The Failure Of The American Dream In The Great Gatsby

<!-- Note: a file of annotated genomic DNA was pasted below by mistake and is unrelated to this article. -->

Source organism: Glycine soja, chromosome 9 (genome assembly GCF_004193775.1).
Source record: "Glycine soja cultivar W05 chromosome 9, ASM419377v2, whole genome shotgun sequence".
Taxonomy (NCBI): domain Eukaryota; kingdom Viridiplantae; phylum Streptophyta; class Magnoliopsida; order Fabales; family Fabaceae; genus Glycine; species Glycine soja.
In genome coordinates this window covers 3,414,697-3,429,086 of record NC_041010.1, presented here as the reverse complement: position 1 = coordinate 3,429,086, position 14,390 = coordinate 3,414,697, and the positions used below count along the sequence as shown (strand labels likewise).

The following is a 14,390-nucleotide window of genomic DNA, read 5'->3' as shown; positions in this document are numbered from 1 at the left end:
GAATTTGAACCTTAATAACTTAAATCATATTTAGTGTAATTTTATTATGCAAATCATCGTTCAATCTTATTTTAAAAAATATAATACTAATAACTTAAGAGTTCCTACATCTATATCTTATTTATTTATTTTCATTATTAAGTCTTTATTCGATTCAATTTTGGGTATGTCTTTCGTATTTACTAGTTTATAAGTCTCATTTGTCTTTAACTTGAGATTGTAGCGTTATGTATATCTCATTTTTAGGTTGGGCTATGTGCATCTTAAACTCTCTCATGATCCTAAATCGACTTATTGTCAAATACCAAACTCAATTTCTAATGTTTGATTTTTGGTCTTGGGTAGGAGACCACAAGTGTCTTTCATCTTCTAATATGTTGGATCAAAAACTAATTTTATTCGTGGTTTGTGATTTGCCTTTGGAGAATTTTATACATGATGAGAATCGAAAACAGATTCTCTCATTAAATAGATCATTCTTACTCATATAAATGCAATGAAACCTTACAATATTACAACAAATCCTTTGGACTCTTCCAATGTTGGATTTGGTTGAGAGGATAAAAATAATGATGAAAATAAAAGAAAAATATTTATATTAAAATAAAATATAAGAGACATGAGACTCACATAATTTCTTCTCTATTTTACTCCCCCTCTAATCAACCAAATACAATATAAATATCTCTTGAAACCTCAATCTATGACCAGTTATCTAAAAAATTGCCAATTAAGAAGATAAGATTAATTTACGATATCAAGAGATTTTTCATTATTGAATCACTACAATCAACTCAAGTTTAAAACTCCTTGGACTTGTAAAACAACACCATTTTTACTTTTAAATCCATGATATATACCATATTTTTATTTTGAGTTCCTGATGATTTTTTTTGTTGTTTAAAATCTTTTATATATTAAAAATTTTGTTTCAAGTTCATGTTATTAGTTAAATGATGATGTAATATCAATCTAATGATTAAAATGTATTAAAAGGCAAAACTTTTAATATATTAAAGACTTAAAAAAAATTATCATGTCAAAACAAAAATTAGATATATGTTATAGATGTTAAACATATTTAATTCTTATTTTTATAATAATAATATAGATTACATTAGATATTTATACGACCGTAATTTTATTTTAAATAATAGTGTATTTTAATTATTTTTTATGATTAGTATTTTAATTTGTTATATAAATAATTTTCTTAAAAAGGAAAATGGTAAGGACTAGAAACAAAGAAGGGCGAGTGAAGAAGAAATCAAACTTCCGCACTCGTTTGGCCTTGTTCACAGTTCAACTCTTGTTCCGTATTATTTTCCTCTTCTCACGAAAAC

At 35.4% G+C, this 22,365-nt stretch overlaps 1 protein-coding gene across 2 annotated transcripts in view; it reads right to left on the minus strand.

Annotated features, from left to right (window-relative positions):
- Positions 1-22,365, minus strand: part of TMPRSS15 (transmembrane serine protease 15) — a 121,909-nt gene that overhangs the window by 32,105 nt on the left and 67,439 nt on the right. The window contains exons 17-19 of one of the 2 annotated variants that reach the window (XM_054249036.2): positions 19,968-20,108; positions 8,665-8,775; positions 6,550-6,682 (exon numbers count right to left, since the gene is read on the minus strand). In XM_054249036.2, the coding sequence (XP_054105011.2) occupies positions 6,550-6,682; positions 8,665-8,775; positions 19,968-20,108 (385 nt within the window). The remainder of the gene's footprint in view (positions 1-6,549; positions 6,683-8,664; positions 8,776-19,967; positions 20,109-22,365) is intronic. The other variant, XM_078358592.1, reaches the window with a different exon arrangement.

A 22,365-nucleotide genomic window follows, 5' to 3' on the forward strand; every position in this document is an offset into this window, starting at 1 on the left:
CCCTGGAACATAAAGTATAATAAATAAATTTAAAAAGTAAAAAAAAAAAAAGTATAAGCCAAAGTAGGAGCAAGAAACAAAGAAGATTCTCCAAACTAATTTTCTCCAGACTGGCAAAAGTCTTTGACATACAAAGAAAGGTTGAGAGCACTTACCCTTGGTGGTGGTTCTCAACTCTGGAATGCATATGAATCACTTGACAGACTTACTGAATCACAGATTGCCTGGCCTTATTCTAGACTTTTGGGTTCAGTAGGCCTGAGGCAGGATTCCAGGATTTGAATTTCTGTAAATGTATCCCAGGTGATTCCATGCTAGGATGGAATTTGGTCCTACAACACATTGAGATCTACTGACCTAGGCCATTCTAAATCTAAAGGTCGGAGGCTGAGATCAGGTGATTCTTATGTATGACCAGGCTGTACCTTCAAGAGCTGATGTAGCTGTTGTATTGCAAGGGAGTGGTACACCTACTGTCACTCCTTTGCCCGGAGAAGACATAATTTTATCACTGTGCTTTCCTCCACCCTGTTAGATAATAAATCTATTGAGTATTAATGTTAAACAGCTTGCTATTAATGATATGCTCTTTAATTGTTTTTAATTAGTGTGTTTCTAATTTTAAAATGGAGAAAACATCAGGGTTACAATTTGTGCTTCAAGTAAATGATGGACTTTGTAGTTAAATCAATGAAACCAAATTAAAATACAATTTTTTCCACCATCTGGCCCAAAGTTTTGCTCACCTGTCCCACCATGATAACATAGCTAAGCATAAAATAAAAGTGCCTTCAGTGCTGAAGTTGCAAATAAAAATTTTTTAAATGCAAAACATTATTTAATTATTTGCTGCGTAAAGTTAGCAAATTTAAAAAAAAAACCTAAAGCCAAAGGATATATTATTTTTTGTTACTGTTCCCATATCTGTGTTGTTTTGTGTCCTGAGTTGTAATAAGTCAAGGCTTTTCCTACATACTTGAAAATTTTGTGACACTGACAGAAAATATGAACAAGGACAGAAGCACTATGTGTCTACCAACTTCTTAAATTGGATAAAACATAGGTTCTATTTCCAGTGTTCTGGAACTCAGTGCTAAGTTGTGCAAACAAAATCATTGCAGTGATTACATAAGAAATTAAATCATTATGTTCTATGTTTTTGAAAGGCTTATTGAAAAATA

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Gatsby’s Failure of the American Dream in The Great Gatsby Dreams are seen as a positive way to keep people going forward through their lives. However, dreams can blind people and not let them to see the truth. The novel The Great Gatsby written by F. Scott Fitzgerald criticizes the idea of The American Dream of not being able to be achieved. Gatsby is one of the characters in the novel that tries to achieve The American Dream. The pursuit of the American Dream brings negative results to Gatsby because he becomes greedy, unrealistic, and dishonest, which shows that chasing dreams can destroy one’s life. Gatsby fails to accomplish the American Dream by being too greedy on wanting love. He works hard in life in order to be the man that Daisy wants him to be. The moment Gatsby meets Daisy again; she has a husband already. Although Gatsby knows that she marries Tom, he still wants to be with her. He does not care about the consequences and he has secret affairs with her. Gatsby does not resist for Daisy to talk to Tom, therefore he persuades Daisy to tell Tom: “Daisy that is all over now. It doesn’t matter any more. Just tell the truth that you never loved him” (Fitzgerald, 84). Gatsby shows that he is greedy because he wants more love from Daisy. He is not satisfied with what Daisy has given him and wants her to say that she only loves him so that she can be his girl. He does not care about what one really wants. He believes that Daisy thinks the same way as him. Gatsby’s
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